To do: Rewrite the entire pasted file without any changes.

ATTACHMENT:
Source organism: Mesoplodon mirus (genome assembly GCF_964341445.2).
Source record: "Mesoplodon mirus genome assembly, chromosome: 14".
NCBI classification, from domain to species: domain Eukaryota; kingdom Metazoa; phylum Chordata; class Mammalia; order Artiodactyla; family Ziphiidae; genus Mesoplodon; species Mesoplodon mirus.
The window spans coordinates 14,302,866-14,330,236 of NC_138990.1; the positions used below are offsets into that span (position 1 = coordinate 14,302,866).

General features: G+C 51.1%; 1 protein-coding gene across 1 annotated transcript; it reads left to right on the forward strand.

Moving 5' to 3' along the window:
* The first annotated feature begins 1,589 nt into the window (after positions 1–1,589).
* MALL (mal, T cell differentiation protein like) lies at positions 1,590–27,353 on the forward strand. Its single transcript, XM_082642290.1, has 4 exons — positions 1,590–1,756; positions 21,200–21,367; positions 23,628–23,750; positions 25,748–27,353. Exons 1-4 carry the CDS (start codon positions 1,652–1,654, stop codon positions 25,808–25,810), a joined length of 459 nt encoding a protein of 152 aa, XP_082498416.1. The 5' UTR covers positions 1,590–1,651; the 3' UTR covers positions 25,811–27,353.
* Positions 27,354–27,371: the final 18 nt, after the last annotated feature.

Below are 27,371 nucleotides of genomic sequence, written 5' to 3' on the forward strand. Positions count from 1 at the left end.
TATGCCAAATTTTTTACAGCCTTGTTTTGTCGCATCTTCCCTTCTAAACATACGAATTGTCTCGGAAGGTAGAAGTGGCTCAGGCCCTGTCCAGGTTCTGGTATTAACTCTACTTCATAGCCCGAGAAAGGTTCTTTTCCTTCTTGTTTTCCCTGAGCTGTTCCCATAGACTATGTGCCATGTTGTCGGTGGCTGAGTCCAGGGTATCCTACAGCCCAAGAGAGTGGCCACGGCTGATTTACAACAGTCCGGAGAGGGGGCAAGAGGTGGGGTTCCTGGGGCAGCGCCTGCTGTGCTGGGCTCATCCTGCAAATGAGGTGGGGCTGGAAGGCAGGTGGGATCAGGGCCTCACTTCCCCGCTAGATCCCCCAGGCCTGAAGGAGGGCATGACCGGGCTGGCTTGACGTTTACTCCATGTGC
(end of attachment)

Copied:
Source organism: Mesoplodon mirus (genome assembly GCF_964341445.2).
Source record: "Mesoplodon mirus genome assembly, chromosome: 14".
NCBI classification, from domain to species: domain Eukaryota; kingdom Metazoa; phylum Chordata; class Mammalia; order Artiodactyla; family Ziphiidae; genus Mesoplodon; species Mesoplodon mirus.
The window spans coordinates 14,302,866-14,330,236 of NC_138990.1; the positions used below are offsets into that span (position 1 = coordinate 14,302,866).

General features: G+C 51.1%; 1 protein-coding gene across 1 annotated transcript; it reads left to right on the forward strand.

Moving 5' to 3' along the window:
* The first annotated feature begins 1,589 nt into the window (after positions 1–1,589).
* MALL (mal, T cell differentiation protein like) lies at positions 1,590–27,353 on the forward strand. Its single transcript, XM_082642290.1, has 4 exons — positions 1,590–1,756; positions 21,200–21,367; positions 23,628–23,750; positions 25,748–27,353. Exons 1-4 carry the CDS (start codon positions 1,652–1,654, stop codon positions 25,808–25,810), a joined length of 459 nt encoding a protein of 152 aa, XP_082498416.1. The 5' UTR covers positions 1,590–1,651; the 3' UTR covers positions 25,811–27,353.
* Positions 27,354–27,371: the final 18 nt, after the last annotated feature.

Below are 27,371 nucleotides of genomic sequence, written 5' to 3' on the forward strand. Positions count from 1 at the left end.
TATGCCAAATTTTTTACAGCCTTGTTTTGTCGCATCTTCCCTTCTAAACATACGAATTGTCTCGGAAGGTAGAAGTGGCTCAGGCCCTGTCCAGGTTCTGGTATTAACTCTACTTCATAGCCCGAGAAAGGTTCTTTTCCTTCTTGTTTTCCCTGAGCTGTTCCCATAGACTATGTGCCATGTTGTCGGTGGCTGAGTCCAGGGTATCCTACAGCCCAAGAGAGTGGCCACGGCTGATTTACAACAGTCCGGAGAGGGGGCAAGAGGTGGGGTTCCTGGGGCAGCGCCTGCTGTGCTGGGCTCATCCTGCAAATGAGGTGGGGCTGGAAGGCAGGTGGGATCAGGGCCTCACTTCCCCGCTAGATCCCCCAGGCCTGAAGGAGGGCATGACCGGGCTGGCTTGACGTTTACTCCATGTGC